Codenotary & Maven Integration Graphic


Maven works well, especially if you don’t want to rewrite a program from scratch every time you start up a project. It manages builds and versions and is a central repository for dependencies that works much better than Ant. It also makes pulling in new features pretty easy. But what if you need to add a dependency to your system and you’re not pulling from Maven Central? What if you are but you still don’t know the code source? What if you’re working with a CI server? How do you know the code you pull is not malicious? You can use Codenotary’s JVCN plugin to enforce Maven dependencies and immutably assure their safety.


Codenotary is the only decentralized, secure and blockchain based solution out there for enforcing and securing your Maven dependencies. See how it works below:


Trusting Maven Dependencies

Codenotary makes sure all your project dependencies, whether from Maven Central or other repos or servers, are trusted.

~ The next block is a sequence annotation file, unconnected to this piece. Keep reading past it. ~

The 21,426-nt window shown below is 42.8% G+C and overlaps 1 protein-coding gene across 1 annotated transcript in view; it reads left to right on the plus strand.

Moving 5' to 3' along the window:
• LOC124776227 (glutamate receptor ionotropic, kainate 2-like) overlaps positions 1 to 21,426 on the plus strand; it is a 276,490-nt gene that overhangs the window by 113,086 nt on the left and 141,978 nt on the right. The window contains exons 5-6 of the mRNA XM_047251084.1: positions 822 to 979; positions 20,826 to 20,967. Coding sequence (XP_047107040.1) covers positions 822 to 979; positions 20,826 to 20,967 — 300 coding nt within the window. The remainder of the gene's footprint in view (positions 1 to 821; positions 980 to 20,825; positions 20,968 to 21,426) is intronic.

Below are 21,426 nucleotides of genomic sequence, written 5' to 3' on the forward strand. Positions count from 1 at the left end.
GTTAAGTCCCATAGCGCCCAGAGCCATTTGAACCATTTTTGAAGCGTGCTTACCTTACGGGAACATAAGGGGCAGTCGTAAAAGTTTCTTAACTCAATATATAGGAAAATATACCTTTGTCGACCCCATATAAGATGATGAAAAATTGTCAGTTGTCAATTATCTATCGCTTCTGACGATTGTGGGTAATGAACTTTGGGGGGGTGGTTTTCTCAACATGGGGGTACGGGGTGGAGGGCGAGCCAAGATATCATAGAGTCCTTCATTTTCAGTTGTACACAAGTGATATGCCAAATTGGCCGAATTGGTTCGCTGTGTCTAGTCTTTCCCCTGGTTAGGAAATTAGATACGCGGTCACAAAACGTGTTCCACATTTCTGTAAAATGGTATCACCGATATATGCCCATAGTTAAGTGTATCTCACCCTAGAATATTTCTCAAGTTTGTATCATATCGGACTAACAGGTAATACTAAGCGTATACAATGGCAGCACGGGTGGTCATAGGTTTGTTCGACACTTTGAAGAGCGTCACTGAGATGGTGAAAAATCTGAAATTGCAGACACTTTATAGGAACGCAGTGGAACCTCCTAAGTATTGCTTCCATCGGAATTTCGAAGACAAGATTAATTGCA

Getting a closer look under the hood into the pom.xml, you can see Codenotary has a couple of things going on to help you get security for your builds:


  1. The jvcn-maven plugin is hooked into the maven build process to automatically verify dependencies at build time.
  2. The JVCN plugin is set-up to verify all dependencies against a signer with the public-key 0xC498EEEbDcBd4047b7393573dB21099cE42638be
  3. The plugin is also configured to stop the build if it encounters a single non-trusted dependency.


And now, we can go continuous without breaking a sweat over whether or not our latest build is safe to use. Just to illustrate, let’s run an example of Codenotary’s dependency enforcement at work.


Dependency Check Example

In this setup, for simplicity, we just have a single dependency:




Since, this dependency is signed with the blockchain stored, authentic hash, (below):




…the build passes.


Build Enforcement Test

By adding a new, unknown dependency to the project, you will be able to see the build enforcement in action.


We start our test by adding the following snippet to our dependencies list in pom.xml:








Because the postgresql dependency was not signed with the same trusted hash we used previously (above):




…the dependency is prevented from being used and the build fails. Clearly, if the key isn’t there, the lock won’t open and you remain protected.


Stay security thirsty my friends.


If you liked this blog, check out more cool Codenotary integrations here.



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